Business Times - 21 Nov 2008
A poll shows lots of Americans seem to think so - but saving the Big Three US automakers isn't so straightforward
By LEON HADAR
THE option chosen by the Bush administration of providing emergency assistance of US$700 billion to Wall Street in the aftermath of the collapse of Lehman Brothers and other financial institutions was compared at one time to the decision to invade Afghanistan and to oust the Taleban regime and destroy the power base of Al-Qaeda that had masterminded the 9/11 terrorist attacks: a costly but right response to what was perceived to be a clear and present danger.
Indeed, with the exception of ideologues on the political left and right, most members of Congress and the media ended up approving both the war in Afghanistan and the Wall Street bailout plan. The expectation in Washington was that then defence secretary Donald Rumsfeld would help win the war by capturing and punishing Osama bin Laden and his top deputies, and that Treasury Secretary Henry Paulson would help restore calm in the financial sector buying up those 'toxic' mortgage assets.
In retrospect, it seems that in both cases, those of us who had backed those two expensive policy decisions have to admit that we were duped by US officials. At best, they didn't know what they were doing.
The leaders of the Al-Qaeda and the Taleban haven't been brought to justice. Instead, America found itself engaged in a questionable 'nation building' scheme in Afghanistan while the Bush administration transformed the war on terrorism into a messy military adventure in Mesopotamia. The terrorists have yet to be defeated, but Washington has been able to expand its power over US citizens in the national security arena.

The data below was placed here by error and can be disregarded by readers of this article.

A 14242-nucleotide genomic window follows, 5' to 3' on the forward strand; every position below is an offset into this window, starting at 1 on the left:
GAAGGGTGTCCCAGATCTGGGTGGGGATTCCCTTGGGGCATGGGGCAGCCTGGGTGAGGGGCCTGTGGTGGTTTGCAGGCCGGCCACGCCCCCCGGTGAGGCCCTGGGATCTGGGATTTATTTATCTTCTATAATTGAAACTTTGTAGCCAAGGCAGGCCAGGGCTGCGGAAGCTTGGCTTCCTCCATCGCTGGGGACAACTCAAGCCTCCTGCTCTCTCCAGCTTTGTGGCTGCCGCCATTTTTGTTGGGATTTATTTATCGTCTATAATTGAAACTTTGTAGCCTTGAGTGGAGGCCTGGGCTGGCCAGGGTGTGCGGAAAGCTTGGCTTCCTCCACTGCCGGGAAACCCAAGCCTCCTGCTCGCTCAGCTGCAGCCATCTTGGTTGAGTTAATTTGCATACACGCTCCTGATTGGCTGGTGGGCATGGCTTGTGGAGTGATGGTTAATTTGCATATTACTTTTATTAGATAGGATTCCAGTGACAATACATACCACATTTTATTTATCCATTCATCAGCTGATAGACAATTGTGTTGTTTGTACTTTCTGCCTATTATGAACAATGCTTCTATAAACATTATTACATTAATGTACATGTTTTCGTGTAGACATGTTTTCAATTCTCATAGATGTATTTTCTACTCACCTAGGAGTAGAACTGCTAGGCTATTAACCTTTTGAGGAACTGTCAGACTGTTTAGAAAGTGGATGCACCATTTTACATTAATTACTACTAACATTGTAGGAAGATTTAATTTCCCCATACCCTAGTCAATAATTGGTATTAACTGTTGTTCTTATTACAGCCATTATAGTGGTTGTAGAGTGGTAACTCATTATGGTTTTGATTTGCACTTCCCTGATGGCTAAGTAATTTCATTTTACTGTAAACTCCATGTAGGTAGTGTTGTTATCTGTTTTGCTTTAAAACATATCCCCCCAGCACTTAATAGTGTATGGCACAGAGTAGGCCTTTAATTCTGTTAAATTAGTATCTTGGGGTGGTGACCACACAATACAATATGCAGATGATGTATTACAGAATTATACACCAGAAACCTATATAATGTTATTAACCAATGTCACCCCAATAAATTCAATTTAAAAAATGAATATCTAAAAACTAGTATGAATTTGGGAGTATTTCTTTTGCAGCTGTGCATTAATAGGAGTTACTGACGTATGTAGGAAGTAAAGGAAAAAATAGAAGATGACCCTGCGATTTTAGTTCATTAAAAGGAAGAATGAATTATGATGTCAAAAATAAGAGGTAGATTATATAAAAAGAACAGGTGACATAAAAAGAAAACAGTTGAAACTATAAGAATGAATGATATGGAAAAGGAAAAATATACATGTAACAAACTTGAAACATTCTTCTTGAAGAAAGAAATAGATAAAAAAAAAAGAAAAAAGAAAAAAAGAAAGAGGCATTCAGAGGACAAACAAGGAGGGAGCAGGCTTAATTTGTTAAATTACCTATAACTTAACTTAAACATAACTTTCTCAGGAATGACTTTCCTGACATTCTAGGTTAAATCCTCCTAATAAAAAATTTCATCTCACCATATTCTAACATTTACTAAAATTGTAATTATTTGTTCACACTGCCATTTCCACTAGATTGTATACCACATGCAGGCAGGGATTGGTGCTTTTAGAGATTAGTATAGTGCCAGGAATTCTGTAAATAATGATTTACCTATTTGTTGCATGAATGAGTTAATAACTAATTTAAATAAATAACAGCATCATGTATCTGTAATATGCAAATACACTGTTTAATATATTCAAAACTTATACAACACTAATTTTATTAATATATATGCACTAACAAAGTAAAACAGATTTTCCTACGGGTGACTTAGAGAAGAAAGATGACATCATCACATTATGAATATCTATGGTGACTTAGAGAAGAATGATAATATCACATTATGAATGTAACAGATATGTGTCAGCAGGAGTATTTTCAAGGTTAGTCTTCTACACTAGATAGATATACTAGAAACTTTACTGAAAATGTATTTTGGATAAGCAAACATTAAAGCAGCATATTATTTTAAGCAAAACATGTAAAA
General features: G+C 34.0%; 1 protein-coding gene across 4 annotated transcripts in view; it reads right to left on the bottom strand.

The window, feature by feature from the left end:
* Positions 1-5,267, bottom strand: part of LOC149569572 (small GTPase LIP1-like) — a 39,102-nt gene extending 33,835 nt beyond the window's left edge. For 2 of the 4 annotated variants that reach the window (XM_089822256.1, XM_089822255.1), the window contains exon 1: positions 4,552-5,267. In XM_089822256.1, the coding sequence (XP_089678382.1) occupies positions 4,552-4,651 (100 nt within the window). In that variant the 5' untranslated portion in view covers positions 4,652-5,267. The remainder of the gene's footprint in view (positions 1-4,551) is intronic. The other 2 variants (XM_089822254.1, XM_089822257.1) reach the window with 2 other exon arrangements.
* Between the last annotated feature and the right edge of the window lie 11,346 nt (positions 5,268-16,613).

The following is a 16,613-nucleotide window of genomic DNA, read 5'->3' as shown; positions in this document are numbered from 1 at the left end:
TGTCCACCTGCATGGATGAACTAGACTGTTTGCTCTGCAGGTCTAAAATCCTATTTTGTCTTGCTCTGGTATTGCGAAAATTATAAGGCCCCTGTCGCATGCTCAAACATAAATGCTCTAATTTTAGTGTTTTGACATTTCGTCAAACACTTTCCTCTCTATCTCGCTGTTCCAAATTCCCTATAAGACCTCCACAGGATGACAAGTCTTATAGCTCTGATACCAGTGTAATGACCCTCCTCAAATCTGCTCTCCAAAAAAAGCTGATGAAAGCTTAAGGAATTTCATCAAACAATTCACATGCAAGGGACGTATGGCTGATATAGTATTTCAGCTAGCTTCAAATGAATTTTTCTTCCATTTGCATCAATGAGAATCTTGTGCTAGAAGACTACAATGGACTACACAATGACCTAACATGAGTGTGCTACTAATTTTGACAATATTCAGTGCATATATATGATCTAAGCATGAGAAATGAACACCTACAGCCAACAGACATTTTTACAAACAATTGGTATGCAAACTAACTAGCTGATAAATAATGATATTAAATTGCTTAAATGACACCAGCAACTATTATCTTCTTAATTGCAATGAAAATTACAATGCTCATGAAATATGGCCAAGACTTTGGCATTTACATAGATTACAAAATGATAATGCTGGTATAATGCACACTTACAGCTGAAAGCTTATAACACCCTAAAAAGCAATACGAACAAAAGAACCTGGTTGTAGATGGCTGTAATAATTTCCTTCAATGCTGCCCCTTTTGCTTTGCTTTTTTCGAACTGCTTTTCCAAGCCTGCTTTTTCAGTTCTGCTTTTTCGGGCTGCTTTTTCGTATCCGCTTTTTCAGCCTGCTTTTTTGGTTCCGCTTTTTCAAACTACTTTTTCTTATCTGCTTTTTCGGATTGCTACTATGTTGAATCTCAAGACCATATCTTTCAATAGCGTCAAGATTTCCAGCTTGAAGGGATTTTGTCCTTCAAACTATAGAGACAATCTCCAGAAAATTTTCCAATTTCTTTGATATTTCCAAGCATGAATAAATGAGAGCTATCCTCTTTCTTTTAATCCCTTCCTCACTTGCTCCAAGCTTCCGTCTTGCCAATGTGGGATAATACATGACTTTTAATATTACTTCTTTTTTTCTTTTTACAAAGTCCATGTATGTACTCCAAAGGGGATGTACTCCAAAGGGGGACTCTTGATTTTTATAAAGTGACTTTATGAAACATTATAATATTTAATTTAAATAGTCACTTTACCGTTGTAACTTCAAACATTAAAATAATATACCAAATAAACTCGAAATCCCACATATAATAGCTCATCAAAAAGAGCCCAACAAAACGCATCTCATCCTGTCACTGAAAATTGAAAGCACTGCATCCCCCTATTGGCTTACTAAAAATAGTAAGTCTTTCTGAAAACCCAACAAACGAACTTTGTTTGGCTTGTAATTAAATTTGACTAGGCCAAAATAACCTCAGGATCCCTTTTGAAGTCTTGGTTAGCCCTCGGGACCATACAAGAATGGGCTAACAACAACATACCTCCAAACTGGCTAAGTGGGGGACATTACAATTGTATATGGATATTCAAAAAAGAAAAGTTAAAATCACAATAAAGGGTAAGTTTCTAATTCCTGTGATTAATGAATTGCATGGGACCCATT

Similarly, the Bush administration shifted the focus of a massive financial rescue plan, scrapping plans to buy up toxic mortgage assets (and then supposedly returning the profits to taxpayers) and calling for help in restoring credit outside the banking sector, as the US$700 billion Troubled Asset Relief Program (TARP) was transformed into a huge government-controlled instrument that injects capital not only into struggling banks, but also to the 'non-bank' financial sector and even to non-financial sectors of the economy.
The credit crunch continues to threaten the US and global economies, but Washington is gradually replacing Wall Street as the place where choosing the economic 'winners' and 'losers' is going to be done.
Hence, if under President George W Bush, the Imperial Presidency has tightened its control over America's national security apparatus, then under Barack Obama - a powerful president backed by an accommodating Congress - it is going to be in a position to expand government power into many sectors of the US economy.
Indeed, if the decision to go to war in Iraq demonstrated the ability of a US president to manipulate Congress and the public and force them to provide him with almost unfettered authority to use military power, the expected choice by President-elect Obama to keep the three big US automakers alive and provide government assistance to other ailing economic sectors, reflects the way the financial meltdown and a devastating recession are going to make the US economy look more 'like France' - as one critic, Republican Senator Richard Shelby of Alabama, put it.
He suggested that saving the Big Three would be just another step in the drive to introduce the instruments of industrial policy and national economic strategy into the US free market system. Congress is already starting to debate this week whether General Motors, Ford Motor and Chrysler will, indeed, be next in line for a federal bailout.
The automakers are asking for about US$25 billion in loans to help them survive until 2010 and they, together with the powerful United Auto Workers (UAW) union, are spending millions of dollars on a lobbying campaign in Washington.
The Big Three and their supporters on Capitol Hill argue that the auto industry supports one of every 10 jobs in the United States - or about 14 million jobs, and that if this industry is allowed to fail, there would be a ripple effect throughout the entire American economy.